The Guardian Third Sector Civil Society
Controversy over Rotherham child abuse charity appointment
Rotherham Council is to make a “due diligence” investigation at a local charity after it was revealed that the daughter of disgraced politician Jahangir Akhtar, who was implicated in the Rotherham sex-grooming scandal, has a job with managerial responsibility for child sexual exploitation (CSE) programmes there. Rotherham Rise receives most of its funding from the council. One CSE victim said: “I’m staggered that the charity and council didn’t recognise that putting Jahangir Akhtar’s daughter in that role would create a potential conflict of interest.”
School shuns red nose plastic
School children in Cornwall have said they didn’t buy plastic noses for Comic Relief because it was better for the environment if they made their own. Pupils at Fourlanesend Community Primary School used items such as egg boxes and wool to make more sustainable and more recyclable noses, while still donating the cost of a plastic nose - £1.25 - to the charity. Sir David Attenborough has written to the school to praise their initiative. This year’s appeal has raised £63.5m – about £9.5m less than was raised on the night in 2017. Comic Relief expects more donations to arrive over the coming weeks. The final total is typically about £10m above the amount raised on the night of the show.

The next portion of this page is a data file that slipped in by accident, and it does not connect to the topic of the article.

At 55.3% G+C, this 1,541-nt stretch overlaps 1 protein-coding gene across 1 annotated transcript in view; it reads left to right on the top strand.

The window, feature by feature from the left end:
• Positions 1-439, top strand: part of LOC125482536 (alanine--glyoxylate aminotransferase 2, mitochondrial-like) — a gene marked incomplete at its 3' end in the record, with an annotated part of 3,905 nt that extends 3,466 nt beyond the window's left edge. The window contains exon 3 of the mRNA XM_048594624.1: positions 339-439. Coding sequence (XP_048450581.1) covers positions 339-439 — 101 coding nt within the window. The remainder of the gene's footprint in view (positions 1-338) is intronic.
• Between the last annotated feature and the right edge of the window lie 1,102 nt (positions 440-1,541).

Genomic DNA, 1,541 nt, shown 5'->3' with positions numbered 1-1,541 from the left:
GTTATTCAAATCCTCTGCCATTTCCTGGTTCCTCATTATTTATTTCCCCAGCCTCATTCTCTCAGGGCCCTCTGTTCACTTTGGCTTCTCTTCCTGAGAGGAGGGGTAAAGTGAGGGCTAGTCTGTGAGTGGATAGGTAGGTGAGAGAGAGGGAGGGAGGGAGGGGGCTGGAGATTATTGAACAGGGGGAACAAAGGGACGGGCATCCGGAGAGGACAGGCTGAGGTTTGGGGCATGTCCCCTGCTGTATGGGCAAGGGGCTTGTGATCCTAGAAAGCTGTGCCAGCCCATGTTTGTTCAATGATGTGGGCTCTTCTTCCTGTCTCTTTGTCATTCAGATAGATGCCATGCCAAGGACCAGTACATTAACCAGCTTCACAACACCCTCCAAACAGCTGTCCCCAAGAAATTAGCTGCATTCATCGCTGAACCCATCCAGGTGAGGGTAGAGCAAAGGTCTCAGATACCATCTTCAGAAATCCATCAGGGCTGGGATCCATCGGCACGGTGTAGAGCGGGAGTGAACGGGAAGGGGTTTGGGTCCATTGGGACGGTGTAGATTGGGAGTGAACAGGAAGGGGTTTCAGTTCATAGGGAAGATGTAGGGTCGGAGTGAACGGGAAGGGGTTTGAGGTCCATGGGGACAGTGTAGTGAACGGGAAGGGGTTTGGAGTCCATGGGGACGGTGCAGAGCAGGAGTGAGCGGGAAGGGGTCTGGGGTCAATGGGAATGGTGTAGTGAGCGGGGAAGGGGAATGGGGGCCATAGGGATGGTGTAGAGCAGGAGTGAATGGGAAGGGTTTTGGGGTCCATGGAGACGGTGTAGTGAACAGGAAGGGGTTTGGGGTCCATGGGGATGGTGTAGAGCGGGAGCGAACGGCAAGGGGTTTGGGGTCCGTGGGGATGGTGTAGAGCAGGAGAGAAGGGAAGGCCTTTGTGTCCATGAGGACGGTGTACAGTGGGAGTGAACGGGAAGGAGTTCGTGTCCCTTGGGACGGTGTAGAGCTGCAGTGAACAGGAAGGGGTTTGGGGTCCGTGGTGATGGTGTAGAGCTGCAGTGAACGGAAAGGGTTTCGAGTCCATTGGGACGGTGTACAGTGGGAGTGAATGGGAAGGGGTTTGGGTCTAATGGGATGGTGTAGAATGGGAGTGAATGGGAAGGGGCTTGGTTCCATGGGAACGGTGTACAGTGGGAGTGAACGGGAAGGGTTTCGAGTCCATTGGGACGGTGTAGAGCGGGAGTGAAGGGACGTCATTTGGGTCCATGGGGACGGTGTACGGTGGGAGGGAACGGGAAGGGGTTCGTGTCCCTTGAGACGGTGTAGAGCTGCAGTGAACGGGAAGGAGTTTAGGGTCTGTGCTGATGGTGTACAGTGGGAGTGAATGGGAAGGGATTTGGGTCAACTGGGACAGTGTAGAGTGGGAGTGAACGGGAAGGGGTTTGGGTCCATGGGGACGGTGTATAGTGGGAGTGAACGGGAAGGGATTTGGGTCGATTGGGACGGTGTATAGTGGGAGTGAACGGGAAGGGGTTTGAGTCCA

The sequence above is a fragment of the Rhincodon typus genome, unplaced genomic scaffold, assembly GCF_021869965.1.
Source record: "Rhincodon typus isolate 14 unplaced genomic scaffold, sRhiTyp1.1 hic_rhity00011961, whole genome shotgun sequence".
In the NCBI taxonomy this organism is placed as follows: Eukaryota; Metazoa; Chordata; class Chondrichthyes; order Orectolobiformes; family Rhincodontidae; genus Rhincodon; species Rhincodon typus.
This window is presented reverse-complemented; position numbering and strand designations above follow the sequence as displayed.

The final total in 2017 was £82.1m, up from the £73m raised on the night.
BBC News Civil Society
Charities seek probate discounts
Charities are warning they will lose out if probate fees are increased, the Daily Mail reports. The cost of applying for probate is set to increase from £215 to as much as £6,000. The Institute Of Fundraising, Remember A Charity, the Institute Of Legacy Management and NCVO - which represents volunteers - are proposing the Ministry of Justice discounts fees for estates that leave gifts to charity.
Small charities can succeed with social media